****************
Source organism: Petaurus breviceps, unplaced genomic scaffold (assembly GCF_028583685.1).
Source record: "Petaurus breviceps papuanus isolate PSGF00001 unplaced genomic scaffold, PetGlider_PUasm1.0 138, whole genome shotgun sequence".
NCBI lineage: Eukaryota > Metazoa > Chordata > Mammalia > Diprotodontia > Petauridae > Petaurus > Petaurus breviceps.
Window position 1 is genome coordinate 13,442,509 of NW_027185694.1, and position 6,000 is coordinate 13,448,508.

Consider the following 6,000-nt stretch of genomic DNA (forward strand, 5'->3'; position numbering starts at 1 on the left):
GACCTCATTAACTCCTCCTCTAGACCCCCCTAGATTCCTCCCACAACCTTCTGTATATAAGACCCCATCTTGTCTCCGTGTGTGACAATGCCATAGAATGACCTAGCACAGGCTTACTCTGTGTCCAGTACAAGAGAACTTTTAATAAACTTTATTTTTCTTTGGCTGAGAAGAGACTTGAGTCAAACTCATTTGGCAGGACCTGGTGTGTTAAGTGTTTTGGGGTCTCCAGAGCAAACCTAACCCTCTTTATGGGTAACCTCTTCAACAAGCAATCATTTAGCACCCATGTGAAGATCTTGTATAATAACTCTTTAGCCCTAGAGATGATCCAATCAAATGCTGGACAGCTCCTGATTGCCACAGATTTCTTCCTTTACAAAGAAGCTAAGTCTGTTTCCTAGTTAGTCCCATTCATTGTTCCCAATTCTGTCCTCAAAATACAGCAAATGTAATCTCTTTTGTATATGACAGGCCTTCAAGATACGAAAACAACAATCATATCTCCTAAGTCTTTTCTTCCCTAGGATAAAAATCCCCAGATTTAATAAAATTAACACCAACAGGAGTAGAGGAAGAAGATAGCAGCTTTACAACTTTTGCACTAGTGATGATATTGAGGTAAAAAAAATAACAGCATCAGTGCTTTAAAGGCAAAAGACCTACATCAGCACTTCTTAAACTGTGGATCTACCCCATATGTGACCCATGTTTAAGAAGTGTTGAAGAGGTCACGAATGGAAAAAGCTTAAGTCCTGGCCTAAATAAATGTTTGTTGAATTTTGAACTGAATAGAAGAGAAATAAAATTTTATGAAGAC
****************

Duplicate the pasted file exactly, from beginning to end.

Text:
Source organism: Petaurus breviceps, unplaced genomic scaffold (assembly GCF_028583685.1).
Source record: "Petaurus breviceps papuanus isolate PSGF00001 unplaced genomic scaffold, PetGlider_PUasm1.0 138, whole genome shotgun sequence".
NCBI lineage: Eukaryota > Metazoa > Chordata > Mammalia > Diprotodontia > Petauridae > Petaurus > Petaurus breviceps.
Window position 1 is genome coordinate 13,442,509 of NW_027185694.1, and position 6,000 is coordinate 13,448,508.

Consider the following 6,000-nt stretch of genomic DNA (forward strand, 5'->3'; position numbering starts at 1 on the left):
GACCTCATTAACTCCTCCTCTAGACCCCCCTAGATTCCTCCCACAACCTTCTGTATATAAGACCCCATCTTGTCTCCGTGTGTGACAATGCCATAGAATGACCTAGCACAGGCTTACTCTGTGTCCAGTACAAGAGAACTTTTAATAAACTTTATTTTTCTTTGGCTGAGAAGAGACTTGAGTCAAACTCATTTGGCAGGACCTGGTGTGTTAAGTGTTTTGGGGTCTCCAGAGCAAACCTAACCCTCTTTATGGGTAACCTCTTCAACAAGCAATCATTTAGCACCCATGTGAAGATCTTGTATAATAACTCTTTAGCCCTAGAGATGATCCAATCAAATGCTGGACAGCTCCTGATTGCCACAGATTTCTTCCTTTACAAAGAAGCTAAGTCTGTTTCCTAGTTAGTCCCATTCATTGTTCCCAATTCTGTCCTCAAAATACAGCAAATGTAATCTCTTTTGTATATGACAGGCCTTCAAGATACGAAAACAACAATCATATCTCCTAAGTCTTTTCTTCCCTAGGATAAAAATCCCCAGATTTAATAAAATTAACACCAACAGGAGTAGAGGAAGAAGATAGCAGCTTTACAACTTTTGCACTAGTGATGATATTGAGGTAAAAAAAATAACAGCATCAGTGCTTTAAAGGCAAAAGACCTACATCAGCACTTCTTAAACTGTGGATCTACCCCATATGTGACCCATGTTTAAGAAGTGTTGAAGAGGTCACGAATGGAAAAAGCTTAAGTCCTGGCCTAAATAAATGTTTGTTGAATTTTGAACTGAATAGAAGAGAAATAAAATTTTATGAAGAC